If you have a low-to-moderate income or your credit score is low, it would be wise to look into an FHA loan for buying a home. These loans allow the borrower to make a smaller down payment than what is usually required.
With an FHA loan and other state or local assistance programs, you may be able to get a great deal for a home loan, even if you have bad credit.
Do Zero-Down House Loans Exist?
One term you may hear throughout your home-buying research is “zero-down mortgage” or “zero-down loan.” This refers to the amount of money you’re offering up as a down payment.
A down payment is simply the amount of money that you pay upfront to purchase the home. It’s usually expressed as a percentage of the total cost of the home. So a 10% down payment on a $200,000 home would be $20,000.
A larger down payment means you start with a larger stake in the home. Simply put, you own more of it than you would with no down payment or a small down payment.
While it may be easier for you initially to find a zero-down mortgage, it may also mean much higher interest rates and monthly payments. Zero-down mortgages do exist, but they may not be a wise financial choice.
What Is a Guaranteed Approval Mortgage?
A guaranteed-approval mortgage would mean that the lender is guaranteeing that you’ll be approved and given a loan, despite a low credit score. While this may sound appealing, it’s not realistic, and a credible lender probably won’t guarantee approval.
This is a term you might hear whether you’re searching for a mortgage or another type of personal loan. However, a trustworthy lender likely won’t guarantee approval because they would base their decision on several factors.
Lenders will look at your credit score, your borrowing history, your current debts, the state of your bank account, and more. That being said, there’s no way for a credible lender to know whether they can approve you for a loan until you submit your application and all the necessary information.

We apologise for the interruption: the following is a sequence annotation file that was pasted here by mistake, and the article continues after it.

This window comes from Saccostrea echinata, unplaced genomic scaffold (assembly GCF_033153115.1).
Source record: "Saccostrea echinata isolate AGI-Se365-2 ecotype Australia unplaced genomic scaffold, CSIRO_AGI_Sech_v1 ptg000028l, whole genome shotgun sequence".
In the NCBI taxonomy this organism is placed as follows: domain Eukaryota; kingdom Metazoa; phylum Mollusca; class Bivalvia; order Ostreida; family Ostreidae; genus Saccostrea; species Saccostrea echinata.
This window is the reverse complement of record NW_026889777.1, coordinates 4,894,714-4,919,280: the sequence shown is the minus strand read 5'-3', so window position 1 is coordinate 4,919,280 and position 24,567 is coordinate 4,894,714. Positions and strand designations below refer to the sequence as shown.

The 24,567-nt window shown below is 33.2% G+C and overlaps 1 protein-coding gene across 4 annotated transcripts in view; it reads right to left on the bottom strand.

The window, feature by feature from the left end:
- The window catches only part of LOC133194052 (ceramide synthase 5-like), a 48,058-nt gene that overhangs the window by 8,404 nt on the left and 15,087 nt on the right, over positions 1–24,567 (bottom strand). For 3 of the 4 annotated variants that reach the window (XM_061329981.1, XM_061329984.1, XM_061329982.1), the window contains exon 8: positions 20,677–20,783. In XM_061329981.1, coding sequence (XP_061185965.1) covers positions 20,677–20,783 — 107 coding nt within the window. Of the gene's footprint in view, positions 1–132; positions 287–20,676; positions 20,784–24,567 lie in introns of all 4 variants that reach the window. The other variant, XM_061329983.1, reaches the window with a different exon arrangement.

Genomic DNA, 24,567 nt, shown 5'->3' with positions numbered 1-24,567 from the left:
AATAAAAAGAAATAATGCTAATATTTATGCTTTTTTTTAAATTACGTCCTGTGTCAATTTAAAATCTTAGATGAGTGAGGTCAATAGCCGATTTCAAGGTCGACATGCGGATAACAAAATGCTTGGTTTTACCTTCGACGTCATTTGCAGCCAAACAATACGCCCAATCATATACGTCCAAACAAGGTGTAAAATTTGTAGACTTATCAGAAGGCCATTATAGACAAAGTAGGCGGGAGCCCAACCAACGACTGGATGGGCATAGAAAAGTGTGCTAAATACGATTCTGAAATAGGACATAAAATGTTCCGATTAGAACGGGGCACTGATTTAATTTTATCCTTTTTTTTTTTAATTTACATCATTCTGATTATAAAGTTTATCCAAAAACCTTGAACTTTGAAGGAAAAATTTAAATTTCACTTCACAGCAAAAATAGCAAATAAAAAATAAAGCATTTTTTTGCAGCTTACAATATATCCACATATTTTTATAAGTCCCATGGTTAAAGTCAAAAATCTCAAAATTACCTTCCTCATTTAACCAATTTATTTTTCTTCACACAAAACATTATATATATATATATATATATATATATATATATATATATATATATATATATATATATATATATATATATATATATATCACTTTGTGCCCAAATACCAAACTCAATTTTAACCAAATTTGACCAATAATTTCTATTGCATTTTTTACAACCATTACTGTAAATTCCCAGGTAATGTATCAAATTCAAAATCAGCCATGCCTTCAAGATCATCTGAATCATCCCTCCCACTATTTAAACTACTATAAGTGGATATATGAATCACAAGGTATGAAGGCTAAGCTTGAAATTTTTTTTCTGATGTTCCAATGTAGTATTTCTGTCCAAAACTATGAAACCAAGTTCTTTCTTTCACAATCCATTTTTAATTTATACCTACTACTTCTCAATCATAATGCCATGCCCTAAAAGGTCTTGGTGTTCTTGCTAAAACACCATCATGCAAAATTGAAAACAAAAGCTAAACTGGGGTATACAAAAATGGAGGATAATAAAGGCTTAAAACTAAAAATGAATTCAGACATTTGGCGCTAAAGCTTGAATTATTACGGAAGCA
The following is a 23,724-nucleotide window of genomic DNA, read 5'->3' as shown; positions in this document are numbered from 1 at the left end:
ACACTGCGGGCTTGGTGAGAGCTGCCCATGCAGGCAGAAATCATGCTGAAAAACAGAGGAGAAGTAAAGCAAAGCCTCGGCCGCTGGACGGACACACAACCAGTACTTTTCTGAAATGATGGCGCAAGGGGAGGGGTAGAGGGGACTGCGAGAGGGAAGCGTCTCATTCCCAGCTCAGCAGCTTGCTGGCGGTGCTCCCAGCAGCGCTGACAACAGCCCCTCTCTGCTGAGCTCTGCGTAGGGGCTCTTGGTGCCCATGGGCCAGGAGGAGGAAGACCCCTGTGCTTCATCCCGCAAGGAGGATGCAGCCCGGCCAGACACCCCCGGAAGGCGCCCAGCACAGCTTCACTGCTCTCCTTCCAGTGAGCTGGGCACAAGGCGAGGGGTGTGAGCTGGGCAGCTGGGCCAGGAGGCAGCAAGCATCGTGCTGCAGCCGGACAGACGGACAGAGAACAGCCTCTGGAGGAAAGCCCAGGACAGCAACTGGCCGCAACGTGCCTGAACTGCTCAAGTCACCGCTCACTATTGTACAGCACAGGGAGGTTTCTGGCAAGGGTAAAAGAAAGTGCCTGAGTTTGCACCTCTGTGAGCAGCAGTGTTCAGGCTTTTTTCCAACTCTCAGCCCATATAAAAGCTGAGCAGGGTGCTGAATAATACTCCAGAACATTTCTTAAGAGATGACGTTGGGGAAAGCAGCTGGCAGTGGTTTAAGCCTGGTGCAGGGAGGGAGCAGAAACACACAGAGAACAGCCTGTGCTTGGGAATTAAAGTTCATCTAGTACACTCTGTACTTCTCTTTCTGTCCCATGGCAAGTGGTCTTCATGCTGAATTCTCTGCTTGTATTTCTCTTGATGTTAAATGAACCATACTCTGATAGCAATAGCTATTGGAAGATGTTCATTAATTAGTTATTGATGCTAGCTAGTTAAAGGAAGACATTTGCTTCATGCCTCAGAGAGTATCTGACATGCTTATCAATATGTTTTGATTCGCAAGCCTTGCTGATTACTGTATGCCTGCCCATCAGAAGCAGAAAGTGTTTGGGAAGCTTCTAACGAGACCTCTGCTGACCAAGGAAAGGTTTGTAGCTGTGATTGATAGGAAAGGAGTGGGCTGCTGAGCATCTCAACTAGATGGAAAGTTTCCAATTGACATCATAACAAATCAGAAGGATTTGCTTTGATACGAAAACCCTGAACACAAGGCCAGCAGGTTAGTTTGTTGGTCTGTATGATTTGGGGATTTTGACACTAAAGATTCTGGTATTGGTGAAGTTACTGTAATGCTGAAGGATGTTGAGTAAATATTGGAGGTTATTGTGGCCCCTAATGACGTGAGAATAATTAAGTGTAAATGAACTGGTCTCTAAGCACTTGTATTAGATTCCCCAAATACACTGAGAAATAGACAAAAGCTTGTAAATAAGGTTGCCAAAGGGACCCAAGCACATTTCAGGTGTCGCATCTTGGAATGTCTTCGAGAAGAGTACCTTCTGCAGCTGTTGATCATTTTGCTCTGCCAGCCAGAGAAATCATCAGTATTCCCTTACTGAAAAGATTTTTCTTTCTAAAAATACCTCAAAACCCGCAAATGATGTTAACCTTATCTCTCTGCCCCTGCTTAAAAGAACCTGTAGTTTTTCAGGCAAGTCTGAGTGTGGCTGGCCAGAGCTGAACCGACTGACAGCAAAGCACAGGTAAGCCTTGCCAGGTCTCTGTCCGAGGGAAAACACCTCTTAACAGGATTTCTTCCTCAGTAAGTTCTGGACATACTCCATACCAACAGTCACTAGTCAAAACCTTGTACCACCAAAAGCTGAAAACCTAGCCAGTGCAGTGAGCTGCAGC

Frequently Asked Questions About Buying a House With Bad Credit
While FHA loans make it possible for Americans to get a house with bad credit scores, there’s still a minimum credit score requirement. Typically, lenders that offer FHA loans look for a score of at least 580 to qualify for the 3.5% down payment option.
A lower credit score can result in higher interest rates on your mortgage loan. Lenders see bad credit as a risk, so they might charge more in interest to compensate for that risk.
PMI, or private mortgage insurance, is often required for conventional loans when the down payment is less than 20%. If you have bad credit, you might be asked to carry PMI, even if your down payment exceeds this amount, to protect the lender against potential default.
VA loans, backed by the Department of Veterans Affairs, are more forgiving when it comes to credit scores. While there’s no set minimum credit score for VA loans, individual lenders might have their own requirements. It’s always a good idea to check with multiple lenders.
Monthly mortgage payments can be higher for those with bad credit due to potentially higher interest rates and the addition of mortgage insurance. It’s essential to factor this into your budget when considering a home purchase.
Yes, besides FHA and VA loans, there are other government-backed loan programs and certain private lenders that might offer solutions tailored to those with lower credit scores.
It’s a good practice to review your credit report at least once a year. If you’re planning to apply for a mortgage loan, consider checking it a few months in advance. This gives you time to address any discrepancies and understand your credit standing.
A Summary from CreditNinja
If you are trying to buy a house with bad credit, know that it is possible! But it’s crucial to look for a home loan offer that works with your budget and does not put a strain on your finances.
And if you are interested in building credit, know that we offer plenty of tips in the CreditNinja Dojo! We offer numerous articles on personal finance topics so consumers can arm themselves with financial knowledge.